Recently, Vintage King Audio Consultant James Good helped outfit Belmont University in Nashville with not one, but two Solid State Logic Origin consoles—one in Studio B of the Belmont-owned Ocean Way Nashville, and the other in Robert E. Mulloy Student Studios, located on Belmont’s main campus.
The Origin has garnered quite a bit of praise in the small amount of time on the market, so we sat down to get the scoop from Michael Janas (Belmont’s Chair of Audio Technology) and Patrick McMakin (Director Of Operations, Ocean Way Nashville). Continue reading to find out how these new consoles have helped streamline sessions and give students the skills they need to succeed in the studio.
What made you choose the SSL Origin over some of the other consoles on the market?
Michael: We looked at several different options in a few different price ranges, from options that were well under $50,000 to those that were about the same footprint with a much higher price point. Our big consideration was, “What do we want the students to learn on? What would transfer skills best to the way records are made now?” The hybrid workflow is what’s typical now and we wanted a console that would fit into that process. Of course, we also wanted to choose something that students were likely to work on again, like an SSL. Other consoles we’ve had were fine, but they’re not as indicative of what’s on the market now. With an inline console like the SSL, your DAW signal path mimics the same path that the desk follows. We find that students transfer that knowledge very well using an inline console.
We looked at a lot of console options and I began talking with James Good at Vintage King, who mentioned that SSL had just released the Origin console, which he thought we’d be interested in. I started reading all about it during AES that Fall. James was able to set us up with a demo console in town and I brought a couple of projects to work on. Joe Baldridge went over and we both came to the same conclusion: it was so flexible. This was the desk we wanted.
How do you feel your workflow has changed with the new installations?
Michael: Using the SSL Origin is so much more efficient than some of the previous consoles we had installed. Additionally, some of the parts needed to maintain our previous desks are no longer made. The search for replacement parts became a problem. We didn’t want to be in the parts business. The heat factor has gone down as well. Of course, having both the bus compressor and the listen mic compressor at our disposal has been great, too. The students have responded very well to the way it integrates—SSL got it right with the Origin.
Pat: Our previous console had reached the end of its serviceable life, so we’re more than happy that maintenance issues have been reduced. The new gear is more reliable as well, which is important when you’re serving as part of a school whose studios are so heavily booked.
What sort of outboard gear have you paired with the SSL Origin consoles?
Michael: On campus, we have a couple of different flavors of Neve preamps. We have one pair from the 8078 console and the other pair, we built from 1272 modules. What was really surprising to me was how close our SSL sounds to the Millennia preamps we have. I was impressed by how comparable they sounded. We’ve also got some Sphere preamps, which are slower. We have an MCI channel around here too that has a great color to it. I’m really pleased that the sound of the SSL preamp was complimentary to the other preamps we have.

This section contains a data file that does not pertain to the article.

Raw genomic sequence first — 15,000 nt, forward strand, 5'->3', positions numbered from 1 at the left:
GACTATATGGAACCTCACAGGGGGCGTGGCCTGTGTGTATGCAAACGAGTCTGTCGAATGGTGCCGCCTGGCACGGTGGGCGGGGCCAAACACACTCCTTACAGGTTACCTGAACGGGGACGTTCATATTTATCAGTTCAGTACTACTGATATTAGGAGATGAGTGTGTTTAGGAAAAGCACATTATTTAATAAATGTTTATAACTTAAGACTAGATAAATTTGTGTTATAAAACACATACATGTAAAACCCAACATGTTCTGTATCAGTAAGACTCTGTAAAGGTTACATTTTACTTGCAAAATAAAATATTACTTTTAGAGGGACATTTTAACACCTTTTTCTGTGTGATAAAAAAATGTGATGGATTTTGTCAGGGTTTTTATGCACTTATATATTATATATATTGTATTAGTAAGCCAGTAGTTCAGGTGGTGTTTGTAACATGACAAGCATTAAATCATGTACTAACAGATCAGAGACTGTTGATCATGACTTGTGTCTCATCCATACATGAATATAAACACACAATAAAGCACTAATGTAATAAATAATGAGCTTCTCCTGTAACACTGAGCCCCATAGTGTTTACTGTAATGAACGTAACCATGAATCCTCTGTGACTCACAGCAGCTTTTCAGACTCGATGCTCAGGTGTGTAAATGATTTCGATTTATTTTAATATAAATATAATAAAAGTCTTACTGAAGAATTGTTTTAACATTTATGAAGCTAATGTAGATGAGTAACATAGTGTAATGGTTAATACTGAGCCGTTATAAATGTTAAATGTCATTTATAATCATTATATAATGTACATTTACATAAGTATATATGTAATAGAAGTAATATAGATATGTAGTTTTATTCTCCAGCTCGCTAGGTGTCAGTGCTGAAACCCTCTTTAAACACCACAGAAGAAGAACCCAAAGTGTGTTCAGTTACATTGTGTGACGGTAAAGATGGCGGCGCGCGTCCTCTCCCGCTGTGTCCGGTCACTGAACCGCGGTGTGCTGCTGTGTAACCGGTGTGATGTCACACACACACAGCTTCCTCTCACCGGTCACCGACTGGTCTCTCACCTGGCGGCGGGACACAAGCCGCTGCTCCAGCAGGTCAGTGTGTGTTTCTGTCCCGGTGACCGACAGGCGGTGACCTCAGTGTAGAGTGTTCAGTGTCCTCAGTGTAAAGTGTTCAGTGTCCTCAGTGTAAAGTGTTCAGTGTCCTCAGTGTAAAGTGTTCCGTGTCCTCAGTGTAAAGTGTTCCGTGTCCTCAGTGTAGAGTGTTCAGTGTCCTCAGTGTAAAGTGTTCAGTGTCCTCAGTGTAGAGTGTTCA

Were there any particular challenges during the installation process?
Michael: Honestly, we were staring at the previous patch bays for twelve years, so learning the patching has been the only challenge. It took a little while to get used to the communications section, but it wasn’t too bad.
Pat: We had to spend a little time learning the desk; learning how to get around on it and what our workflow should be; learning what the eight master faders can and can’t do. Little things of that nature. We wish it had remote talkback accommodations, that’s really about it.
You’ve had a bit of time since the installation to familiarize yourselves with the Origin. What’s one thing that stands out to you about the desk?
Michael: I can’t say it enough how much we enjoy working with the EQs. They really stand out to me. It’s so easy to use and it feels like you’re not using as much EQ. The efficiency of the signal flow and the way it integrates with the DAW is ultimately our favorite part. Lastly, it just sounds like an SSL.
Pat: I think the footprint is great, too. And I think SSL nailed what they were going for with this desk—something that’s a good representation of what the recording market wants right now.
How do you think students overall will benefit from the installation of the new desk?
Michael: We no longer have to teach idiosyncrasies of nuanced consoles. We can teach students workflows that they’d be utilizing in modern studios. We really feel that of all the options, this console fits the hybrid workflow best. The other thing is that, if you have students learning on much older consoles, they probably won’t see or work with them much again. Of course, with an SSL, learning the signal flow comes in handy because they’ll probably work on one again. With the inline console, students look at this and use it the same way they’d use the Mix Window in Pro Tools.
Pat: By having the same model console the students will see in other studios, we simplify the learning process. Now, students learn the console once and then go deeper into the recording arts and principles. By virtue of the way we interface with this console, I think it lends itself well to a DAW-based workflow. In past tech, consoles were set up for tape machines. Now, this console feels like it was designed to work with a DAW. Finally, the number one thing is they won’t have to use toothpicks anymore to keep the buttons down.